The first is something that people interested in Neuro-Linguistic Programming will recognise as a “re-frame”. You see, if we take our understanding of the “fear” a speaking event generates and look at it in a slightly different way, it becomes evident that nerves are physiologically identical to excitement.. That is to say in both cases the “symptoms” are the same; quickened breathing, faster metabolism, temperature fluctuation and so on. You might wonder how that helps, but I can tell you that you feel a whole lot better thinking how excited you are about speaking, rather than nervous. What’s more, the self talk we all do is more helpful too, because when we recognise being excited it feels easier to calm down, whereas as being nervous feels difficult to change.

I mentioned at the start of this article that I haven’t been nervous as a speaker in years… I will admit to being terribly excited on many occasions!

The second knack is to focus on what is overlooked by many people, and that is the generally low standard of many speakers. You see, whilst it’s better to aim to be amazing, you don’t actually need to be that outstanding… Being a little better than average is probably going to do the trick. I reiterate I am not advocating a mediocre speech. I am merely pointing out that because the general standard is so low, you need only focus on being good enough. As you do this, and keep doing this your confidence increases anyway and that naturally helps with presentation nerves.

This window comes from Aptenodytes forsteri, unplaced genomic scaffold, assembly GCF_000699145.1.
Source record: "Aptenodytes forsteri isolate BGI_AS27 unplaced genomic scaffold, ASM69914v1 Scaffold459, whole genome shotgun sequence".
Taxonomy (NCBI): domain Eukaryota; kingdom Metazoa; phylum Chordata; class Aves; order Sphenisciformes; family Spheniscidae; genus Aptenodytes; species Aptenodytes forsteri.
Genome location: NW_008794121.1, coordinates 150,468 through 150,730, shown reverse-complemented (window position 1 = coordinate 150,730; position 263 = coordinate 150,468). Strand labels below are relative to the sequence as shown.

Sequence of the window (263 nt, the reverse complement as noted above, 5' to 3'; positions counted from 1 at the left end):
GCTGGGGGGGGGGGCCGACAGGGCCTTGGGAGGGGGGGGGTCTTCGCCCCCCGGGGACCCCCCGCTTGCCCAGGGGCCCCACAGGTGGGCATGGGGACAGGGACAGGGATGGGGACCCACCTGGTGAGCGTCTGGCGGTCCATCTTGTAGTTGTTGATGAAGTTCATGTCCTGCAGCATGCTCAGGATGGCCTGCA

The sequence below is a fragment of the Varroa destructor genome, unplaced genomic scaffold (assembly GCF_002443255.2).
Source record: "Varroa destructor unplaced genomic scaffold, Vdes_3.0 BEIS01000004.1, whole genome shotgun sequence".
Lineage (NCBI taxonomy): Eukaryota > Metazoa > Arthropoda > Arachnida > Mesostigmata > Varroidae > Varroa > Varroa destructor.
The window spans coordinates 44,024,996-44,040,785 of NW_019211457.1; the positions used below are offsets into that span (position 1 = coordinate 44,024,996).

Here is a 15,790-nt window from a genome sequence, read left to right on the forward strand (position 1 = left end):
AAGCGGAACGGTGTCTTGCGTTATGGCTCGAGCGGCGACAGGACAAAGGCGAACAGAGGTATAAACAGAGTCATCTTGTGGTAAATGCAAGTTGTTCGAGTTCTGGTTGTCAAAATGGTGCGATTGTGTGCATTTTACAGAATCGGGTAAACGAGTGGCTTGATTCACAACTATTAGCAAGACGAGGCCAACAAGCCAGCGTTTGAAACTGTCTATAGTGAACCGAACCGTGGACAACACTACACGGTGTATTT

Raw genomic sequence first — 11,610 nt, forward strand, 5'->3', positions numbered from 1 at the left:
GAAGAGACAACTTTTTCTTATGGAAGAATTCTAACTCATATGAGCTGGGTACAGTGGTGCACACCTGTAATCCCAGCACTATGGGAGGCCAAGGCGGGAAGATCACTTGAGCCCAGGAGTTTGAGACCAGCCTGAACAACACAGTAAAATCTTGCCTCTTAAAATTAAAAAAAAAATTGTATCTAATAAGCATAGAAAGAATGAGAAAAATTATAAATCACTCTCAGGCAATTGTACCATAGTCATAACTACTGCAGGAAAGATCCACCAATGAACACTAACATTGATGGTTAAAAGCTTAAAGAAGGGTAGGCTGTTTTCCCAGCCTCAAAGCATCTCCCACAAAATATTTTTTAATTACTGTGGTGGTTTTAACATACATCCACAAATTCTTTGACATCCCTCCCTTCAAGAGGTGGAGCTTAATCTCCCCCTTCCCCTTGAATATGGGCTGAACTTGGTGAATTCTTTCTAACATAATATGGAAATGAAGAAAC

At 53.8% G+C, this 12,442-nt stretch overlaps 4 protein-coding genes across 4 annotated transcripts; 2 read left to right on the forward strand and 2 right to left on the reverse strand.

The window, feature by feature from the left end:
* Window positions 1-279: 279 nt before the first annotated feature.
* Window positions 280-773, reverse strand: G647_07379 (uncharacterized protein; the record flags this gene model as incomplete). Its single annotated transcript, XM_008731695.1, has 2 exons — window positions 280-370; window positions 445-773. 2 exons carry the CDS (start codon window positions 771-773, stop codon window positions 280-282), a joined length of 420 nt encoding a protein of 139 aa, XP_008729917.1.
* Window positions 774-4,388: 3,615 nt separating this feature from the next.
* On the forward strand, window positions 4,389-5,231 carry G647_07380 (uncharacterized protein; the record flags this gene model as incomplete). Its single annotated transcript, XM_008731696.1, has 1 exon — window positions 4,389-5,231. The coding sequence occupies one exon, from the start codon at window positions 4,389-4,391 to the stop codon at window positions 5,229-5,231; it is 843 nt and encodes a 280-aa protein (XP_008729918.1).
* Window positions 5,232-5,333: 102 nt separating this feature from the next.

Which conveniently brings me to the next point. Fact is, many things you do only occasionally will leave you a little nervous… If they are new you are never sure about what to do. Speaking is the same, and the more of it you do the easier you realise it is. You can literally “fake it till you make it” with confidence. By speaking often, and telling yourself you are excited and looking forward to speaking… Guess what? Your brain begins to believe you… In turn helping you to be more confident, and so giving a better performance and so on. I know that sounds almost too good to be true-I also know it works because it was one of the techniques I used to grow in confidence as a speaker. And believe me, I literally used to shake, visibly, my whole body…